- FILESTREAM Filegroup level backup
- Tail-log backup
Let us initiate the filegroup level backup now.
Once the filegroup backup is complete, delete the record again from the filesystem container. We again received the below error message.
Now, take the tail-log backup with SSMS.
Select the option ‘Backup the tail of the log and leave the database in the restoring state’.
After the tail-log backup, the database is in ‘Restoring’ state.
Previously, we used the full backup to recover the file and resolve this error message.
Now, let us restore the filegroup level backup and put the database in ‘NoRecovery’ mode. We can restore further transactions log when the database is in ‘NoRecovery’ mode. Click on ‘Options’ and put a check on ‘Leave the database non-operational and don’t roll back the uncommitted transactions (Restore with NoRecovery).’
Once the filegroup level restore is completed, we need to restore the tail-log backup. We cannot restore the tail-log backup from the SSMS graphical wizard. We need to run the t-SQL command to do it.
Run the below command in the master database to restore the tail-log backup.
RESTORE LOG FileStreamDemoDB_test FROM DISK = N'C:\Program Files\Microsoft SQL Server\MSSQL15.SQL2019\MSSQL\Backup\backup3.trn'
Below is the output of the tail-log backup restore. The database is in Online status after this restore.
We have recovered the deleted file that we deleted earlier for this demo.
In the previous approach, we needed to take the complete database in the restoring mode to restore the tail-log backup. We might be using the database for the FILESTREAM as well as standard database activities. In this case, there will be downtime for the complete database. We might not want this situation especially if database is in the production. We can restore the filegroup level backup also in the enterprise edition of SQL Server.
Recovering using a transaction log backup
Suppose the filegroup is corrupt and we cannot access it. For demo purpose, let us put filegroup in offline status with below command.
ALTER DATABASE FileStreamDemoDB_Test MODIFY FILE(NAME = DemoFiles, OFFLINE)
Check the status of the database files using the below command.
In the below image, check the status for the FILESTREAM database file, it is showing the status as ‘Offline’ for the FILESTREAM.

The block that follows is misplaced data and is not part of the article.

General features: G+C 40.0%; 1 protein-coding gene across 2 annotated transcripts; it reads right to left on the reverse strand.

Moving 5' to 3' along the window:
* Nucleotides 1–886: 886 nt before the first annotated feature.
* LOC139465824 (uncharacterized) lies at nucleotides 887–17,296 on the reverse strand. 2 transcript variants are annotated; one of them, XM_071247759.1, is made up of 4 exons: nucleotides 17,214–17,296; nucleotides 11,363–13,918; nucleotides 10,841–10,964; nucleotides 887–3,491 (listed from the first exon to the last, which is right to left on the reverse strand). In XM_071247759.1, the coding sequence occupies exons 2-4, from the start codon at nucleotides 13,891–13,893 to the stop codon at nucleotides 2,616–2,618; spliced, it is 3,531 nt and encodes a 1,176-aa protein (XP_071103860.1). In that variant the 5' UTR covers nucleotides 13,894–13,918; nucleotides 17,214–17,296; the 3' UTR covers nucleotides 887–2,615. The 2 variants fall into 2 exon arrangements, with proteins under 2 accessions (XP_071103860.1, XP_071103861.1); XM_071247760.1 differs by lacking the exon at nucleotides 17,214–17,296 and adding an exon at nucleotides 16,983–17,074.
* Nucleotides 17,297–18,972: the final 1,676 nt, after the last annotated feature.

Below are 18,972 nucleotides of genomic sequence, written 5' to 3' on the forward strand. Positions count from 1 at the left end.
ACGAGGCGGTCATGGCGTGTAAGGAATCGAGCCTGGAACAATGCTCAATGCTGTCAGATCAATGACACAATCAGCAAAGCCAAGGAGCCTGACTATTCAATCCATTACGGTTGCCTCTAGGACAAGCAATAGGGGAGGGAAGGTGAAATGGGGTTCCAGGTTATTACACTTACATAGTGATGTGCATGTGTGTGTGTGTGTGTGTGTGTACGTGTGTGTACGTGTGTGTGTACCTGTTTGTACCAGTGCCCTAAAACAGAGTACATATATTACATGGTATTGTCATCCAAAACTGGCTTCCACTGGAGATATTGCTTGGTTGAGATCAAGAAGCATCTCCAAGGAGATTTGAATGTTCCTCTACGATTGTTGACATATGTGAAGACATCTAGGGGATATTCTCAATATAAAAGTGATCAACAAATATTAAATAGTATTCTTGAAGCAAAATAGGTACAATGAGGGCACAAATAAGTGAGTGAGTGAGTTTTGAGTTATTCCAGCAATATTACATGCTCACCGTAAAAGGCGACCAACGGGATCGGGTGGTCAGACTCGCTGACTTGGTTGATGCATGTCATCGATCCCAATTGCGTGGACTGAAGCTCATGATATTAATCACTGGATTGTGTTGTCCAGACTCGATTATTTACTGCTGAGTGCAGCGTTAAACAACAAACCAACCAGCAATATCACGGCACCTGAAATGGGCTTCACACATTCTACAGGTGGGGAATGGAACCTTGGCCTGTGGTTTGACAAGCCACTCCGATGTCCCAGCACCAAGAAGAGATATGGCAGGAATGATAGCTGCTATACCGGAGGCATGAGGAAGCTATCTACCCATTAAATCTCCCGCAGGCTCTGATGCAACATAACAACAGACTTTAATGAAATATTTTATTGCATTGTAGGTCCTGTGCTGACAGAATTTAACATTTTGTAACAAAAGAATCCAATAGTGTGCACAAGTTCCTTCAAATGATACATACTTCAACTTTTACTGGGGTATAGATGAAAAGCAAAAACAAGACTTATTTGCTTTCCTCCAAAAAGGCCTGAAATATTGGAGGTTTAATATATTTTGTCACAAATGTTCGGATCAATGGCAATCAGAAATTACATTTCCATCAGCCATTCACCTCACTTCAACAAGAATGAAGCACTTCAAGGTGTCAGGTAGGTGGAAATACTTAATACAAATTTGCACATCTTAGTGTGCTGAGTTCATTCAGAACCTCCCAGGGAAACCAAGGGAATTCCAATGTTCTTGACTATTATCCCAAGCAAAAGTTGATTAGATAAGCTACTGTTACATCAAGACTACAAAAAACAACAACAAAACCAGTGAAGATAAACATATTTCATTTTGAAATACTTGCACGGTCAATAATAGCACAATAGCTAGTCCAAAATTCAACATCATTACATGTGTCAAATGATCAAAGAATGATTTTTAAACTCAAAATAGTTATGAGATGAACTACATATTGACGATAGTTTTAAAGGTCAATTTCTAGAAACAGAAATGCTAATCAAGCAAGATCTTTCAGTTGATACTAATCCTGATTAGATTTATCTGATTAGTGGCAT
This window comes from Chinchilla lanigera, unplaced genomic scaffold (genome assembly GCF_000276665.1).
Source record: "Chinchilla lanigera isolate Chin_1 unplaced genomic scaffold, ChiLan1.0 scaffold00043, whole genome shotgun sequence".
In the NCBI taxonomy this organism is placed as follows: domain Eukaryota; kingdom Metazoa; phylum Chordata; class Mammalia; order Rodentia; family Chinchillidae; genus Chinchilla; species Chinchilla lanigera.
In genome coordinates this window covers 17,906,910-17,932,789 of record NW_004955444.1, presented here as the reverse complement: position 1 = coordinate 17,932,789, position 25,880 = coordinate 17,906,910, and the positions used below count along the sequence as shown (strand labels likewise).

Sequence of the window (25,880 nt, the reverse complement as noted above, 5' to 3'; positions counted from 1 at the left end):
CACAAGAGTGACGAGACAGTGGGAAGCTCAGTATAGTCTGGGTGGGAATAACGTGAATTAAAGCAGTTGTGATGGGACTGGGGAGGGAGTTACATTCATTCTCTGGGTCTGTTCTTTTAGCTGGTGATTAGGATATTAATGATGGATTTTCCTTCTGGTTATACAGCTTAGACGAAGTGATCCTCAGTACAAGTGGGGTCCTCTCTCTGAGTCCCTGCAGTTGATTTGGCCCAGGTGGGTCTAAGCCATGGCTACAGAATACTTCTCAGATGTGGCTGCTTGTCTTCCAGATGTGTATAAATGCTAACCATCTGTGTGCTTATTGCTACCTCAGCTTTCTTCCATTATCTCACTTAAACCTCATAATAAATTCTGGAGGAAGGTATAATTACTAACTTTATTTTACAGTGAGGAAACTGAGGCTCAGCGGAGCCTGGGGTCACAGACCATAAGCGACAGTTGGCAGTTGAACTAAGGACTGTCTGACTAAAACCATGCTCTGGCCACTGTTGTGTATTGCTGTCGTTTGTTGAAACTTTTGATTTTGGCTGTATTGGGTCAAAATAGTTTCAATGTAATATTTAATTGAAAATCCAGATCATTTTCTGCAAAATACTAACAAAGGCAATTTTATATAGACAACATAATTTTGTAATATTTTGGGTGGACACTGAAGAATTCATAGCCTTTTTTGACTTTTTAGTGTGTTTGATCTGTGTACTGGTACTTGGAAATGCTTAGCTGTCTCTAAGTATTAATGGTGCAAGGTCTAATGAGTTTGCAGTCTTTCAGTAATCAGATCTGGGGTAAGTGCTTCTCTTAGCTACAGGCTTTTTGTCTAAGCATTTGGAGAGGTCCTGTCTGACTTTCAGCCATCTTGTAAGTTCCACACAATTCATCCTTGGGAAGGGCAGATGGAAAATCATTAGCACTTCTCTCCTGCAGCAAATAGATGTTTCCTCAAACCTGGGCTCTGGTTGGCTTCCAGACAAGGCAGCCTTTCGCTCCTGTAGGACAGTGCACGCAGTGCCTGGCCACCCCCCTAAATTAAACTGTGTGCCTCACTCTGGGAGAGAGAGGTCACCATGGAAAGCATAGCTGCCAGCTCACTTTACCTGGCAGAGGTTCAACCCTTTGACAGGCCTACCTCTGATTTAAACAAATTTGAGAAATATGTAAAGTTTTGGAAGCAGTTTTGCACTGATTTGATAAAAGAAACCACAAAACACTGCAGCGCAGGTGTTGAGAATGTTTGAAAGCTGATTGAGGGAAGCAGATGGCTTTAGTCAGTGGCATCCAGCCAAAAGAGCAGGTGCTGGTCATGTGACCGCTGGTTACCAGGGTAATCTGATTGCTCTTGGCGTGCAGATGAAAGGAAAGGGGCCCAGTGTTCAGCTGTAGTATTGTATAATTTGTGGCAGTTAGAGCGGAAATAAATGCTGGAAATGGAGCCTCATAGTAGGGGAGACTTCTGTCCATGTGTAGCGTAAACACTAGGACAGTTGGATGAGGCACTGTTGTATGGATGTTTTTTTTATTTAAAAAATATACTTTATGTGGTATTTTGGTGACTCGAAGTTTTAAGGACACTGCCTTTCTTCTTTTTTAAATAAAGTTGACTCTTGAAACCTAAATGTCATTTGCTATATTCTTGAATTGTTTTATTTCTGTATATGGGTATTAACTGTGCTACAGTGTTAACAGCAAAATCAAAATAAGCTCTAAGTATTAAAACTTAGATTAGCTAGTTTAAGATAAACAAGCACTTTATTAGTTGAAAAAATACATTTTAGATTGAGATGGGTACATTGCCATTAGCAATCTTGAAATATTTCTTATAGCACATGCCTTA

At this moment, we cannot access the FILESTREAM data. If we try to select the record from the table in the FILESTREAM filegroup, we get the below error message.
In the tail-log backup, the database becomes unavailable, therefore; we are taking a regular transactional log backup so that database remains online only.
Now let us start the database recovery process by restoring the filegroup backup and then the transactional log backup. In the Restore wizard, select the option ‘Restore Files and FIlegroups’.
We get the below error while restoring the FILESTREAM filegroup backup. We need to use Replace option while restoring the filegroup backup.
To resolve this error, put a checkbox on the ‘overwrite the existing database (WITH REPLACE)’ and restore the database with ‘NORECOVERY’ clause.
Click on ‘OK’ and database restores successfully now with the filegroup level restore.
We can do the restore of the log backup now. Run the below command in SSMS; we cannot restore this t-log backup with GUI.
RESTORE LOG FileStreamDemoDB_test FROM DISK = N'C:\Program Files\Microsoft SQL Server\MSSQL15.SQL2019\MSSQL\Backup\backup6.trn'
Once the log backup restoration completes, you can verify the status of the files. It is showing ONLINE now.
Again, perform the database validation stuff. You can find the file now in the SQL Server FILESTREAM container. In the database also, you can see the record.
This article gives you an overall idea to recover the deleted objects using the full database restore and filegroup level restoration. It will help to recover the database in case of any unexpected issues. We will cover more on SQL Server FILESTREAM in my next article. Stay tuned!
Table of contents
- Monitor SQL Server Always On Availability groups using extended events - October 20, 2020
- Develop your extensions for Azure Data Studio - October 20, 2020
- Apply SQL Server patches or cumulative updates in SQL Server Always On Availability Groups - October 14, 2020